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South Africa Considers More Aid for Drought-hit Farmers

  • Reuters

FILE - Riaan du Plessis, a farmer, stands on the cracked earth that three weeks ago was the bottom of a reservoir on his farm in Groot Marico, South Africa, Nov. 12, 2015. Six of South Africa's nine provinces have been hit by drought.

FILE - Riaan du Plessis, a farmer, stands on the cracked earth that three weeks ago was the bottom of a reservoir on his farm in Groot Marico, South Africa, Nov. 12, 2015. Six of South Africa's nine provinces have been hit by drought.

South Africa may grant emergency aid to farmers in Gauteng province due to a severe drought that is scorching grazing pastures and threatening the key maize crop, a provincial official said on Saturday.

Authorities have earmarked some 450 million rand ($32 million) for drought-affected regions, but officials fear it may not be enough to stem the damage in the hardest-hit areas such as Gauteng and the southeastern province of KwaZulu-Natal.

"[We're] pondering ways of ensuring that the province does get some emergency relief funding by declaring it as a disaster area," spokeswoman for the Gauteng agriculture department Phindile Kunene told radio station Eyewitness News.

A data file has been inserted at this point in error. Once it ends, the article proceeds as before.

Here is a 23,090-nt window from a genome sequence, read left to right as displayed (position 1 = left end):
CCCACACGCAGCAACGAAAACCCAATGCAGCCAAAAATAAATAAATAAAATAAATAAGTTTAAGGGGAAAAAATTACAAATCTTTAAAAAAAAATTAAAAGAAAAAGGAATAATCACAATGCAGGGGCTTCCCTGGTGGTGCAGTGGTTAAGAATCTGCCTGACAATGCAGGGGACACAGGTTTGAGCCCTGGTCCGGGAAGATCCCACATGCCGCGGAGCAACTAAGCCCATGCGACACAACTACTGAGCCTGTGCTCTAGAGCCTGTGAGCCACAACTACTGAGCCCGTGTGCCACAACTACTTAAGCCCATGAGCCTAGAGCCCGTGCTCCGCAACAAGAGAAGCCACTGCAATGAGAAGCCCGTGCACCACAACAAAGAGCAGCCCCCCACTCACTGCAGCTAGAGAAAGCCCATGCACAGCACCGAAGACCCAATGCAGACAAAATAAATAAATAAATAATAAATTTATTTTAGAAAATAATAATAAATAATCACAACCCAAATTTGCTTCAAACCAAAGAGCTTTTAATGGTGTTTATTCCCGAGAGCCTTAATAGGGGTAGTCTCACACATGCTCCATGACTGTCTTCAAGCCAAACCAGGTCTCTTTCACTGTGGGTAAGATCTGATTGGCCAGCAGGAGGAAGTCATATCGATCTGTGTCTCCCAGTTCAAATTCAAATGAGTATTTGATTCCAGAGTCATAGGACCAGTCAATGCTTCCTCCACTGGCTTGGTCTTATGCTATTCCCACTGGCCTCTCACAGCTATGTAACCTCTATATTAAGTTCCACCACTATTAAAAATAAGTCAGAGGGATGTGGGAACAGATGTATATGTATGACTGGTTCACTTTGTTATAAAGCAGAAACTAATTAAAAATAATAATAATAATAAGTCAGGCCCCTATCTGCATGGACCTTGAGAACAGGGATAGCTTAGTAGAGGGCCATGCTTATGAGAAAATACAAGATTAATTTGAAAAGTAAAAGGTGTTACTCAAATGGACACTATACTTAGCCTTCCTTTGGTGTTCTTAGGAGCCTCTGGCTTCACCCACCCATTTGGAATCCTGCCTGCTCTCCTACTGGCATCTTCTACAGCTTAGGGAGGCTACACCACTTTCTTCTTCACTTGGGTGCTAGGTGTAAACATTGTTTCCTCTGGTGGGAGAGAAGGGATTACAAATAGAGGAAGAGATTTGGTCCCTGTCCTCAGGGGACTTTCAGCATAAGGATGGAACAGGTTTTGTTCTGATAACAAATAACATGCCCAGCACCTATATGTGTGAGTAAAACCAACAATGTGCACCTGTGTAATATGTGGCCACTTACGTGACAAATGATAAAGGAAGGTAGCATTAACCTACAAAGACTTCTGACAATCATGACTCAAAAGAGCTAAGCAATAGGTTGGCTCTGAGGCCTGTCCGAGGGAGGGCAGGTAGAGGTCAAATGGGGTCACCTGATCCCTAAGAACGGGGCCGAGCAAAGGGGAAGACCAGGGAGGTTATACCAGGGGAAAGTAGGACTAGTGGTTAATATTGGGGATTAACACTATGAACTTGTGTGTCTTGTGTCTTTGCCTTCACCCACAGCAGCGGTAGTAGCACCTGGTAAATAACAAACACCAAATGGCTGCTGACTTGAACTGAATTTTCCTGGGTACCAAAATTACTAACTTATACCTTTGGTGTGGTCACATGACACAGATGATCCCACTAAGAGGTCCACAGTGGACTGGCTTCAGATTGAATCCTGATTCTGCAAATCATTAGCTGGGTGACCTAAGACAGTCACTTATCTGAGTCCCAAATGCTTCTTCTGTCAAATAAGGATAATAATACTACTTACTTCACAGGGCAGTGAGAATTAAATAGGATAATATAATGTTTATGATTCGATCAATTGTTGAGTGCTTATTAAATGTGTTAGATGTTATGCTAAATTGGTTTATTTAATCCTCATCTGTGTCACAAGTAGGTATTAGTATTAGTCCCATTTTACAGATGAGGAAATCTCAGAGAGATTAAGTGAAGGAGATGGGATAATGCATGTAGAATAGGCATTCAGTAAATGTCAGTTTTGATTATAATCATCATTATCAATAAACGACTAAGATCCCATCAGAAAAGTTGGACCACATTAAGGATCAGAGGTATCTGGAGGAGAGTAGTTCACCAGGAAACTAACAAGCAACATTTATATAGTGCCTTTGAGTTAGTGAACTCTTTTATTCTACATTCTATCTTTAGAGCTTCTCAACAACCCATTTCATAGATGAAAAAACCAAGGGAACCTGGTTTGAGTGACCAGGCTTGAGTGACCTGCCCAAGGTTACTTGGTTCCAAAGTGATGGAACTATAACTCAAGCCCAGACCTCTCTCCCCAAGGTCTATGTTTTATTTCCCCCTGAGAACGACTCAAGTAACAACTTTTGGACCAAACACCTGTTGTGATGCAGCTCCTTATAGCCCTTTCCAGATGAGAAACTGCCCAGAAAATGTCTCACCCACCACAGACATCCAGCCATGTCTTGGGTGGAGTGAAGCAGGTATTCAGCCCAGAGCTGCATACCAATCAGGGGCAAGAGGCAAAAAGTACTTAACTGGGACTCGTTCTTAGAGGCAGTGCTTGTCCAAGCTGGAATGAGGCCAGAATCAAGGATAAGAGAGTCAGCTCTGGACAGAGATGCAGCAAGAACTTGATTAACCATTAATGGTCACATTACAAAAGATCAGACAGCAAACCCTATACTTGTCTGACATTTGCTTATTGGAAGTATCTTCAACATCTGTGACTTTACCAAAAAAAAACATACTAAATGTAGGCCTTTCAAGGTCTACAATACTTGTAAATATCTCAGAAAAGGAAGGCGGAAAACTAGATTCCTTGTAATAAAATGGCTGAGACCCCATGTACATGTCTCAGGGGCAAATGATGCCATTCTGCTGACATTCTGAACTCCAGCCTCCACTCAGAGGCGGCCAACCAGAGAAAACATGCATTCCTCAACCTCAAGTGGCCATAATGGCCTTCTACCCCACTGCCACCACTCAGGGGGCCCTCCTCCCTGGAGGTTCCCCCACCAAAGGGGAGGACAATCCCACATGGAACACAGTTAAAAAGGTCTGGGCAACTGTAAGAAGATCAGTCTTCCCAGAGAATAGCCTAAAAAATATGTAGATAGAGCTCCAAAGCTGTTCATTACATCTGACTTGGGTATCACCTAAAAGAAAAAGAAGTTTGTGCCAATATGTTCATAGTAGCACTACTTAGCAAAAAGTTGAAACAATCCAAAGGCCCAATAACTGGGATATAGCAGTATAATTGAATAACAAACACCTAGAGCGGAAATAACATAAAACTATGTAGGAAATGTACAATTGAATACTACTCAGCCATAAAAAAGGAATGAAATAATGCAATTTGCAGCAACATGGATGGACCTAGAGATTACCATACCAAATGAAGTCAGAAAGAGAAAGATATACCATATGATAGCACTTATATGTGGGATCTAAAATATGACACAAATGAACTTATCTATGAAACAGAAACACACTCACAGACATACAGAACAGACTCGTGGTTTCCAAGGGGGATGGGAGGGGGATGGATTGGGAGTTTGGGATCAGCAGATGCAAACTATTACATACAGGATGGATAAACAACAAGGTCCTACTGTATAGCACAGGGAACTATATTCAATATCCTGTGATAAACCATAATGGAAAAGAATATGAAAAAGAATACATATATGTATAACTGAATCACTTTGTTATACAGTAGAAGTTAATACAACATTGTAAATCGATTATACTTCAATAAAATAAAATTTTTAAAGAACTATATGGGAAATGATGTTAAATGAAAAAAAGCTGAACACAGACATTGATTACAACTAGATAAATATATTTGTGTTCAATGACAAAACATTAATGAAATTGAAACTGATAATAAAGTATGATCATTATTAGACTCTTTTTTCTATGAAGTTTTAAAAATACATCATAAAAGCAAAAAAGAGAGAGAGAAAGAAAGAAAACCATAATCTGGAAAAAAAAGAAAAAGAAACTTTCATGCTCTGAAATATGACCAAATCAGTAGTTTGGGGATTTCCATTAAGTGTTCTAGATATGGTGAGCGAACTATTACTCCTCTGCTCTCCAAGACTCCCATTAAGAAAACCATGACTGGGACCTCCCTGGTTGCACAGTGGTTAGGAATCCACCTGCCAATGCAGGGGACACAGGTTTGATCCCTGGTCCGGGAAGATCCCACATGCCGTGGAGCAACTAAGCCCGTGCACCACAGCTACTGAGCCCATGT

Economic hub

Gauteng includes the economic-hub of Johannesburg and the capital Pretoria but it also has important farming communities which supply the urban areas with food, including maize, sorghum, chicken and beef.

KwaZulu-Natal - a stronghold of support for the ruling African National Congress (ANC) - was declared a disaster area last month, meaning more state funds will reach its farmers.

Election pressures

President Jacob Zuma's party will rely heavily on rural areas at local elections next year and the government has come under increasing pressure to help farmers hit by the most acute dry spell in over a century.

The drought could have a "serious impact" on food prices and ultimately knock growth, employment and revenues in Africa's most advanced economy, Finance Minister Nhlanhla Nene said last week.

Officials have promised to send water tankers to farms and relocate some livestock to state-owned land where there are better pastures.

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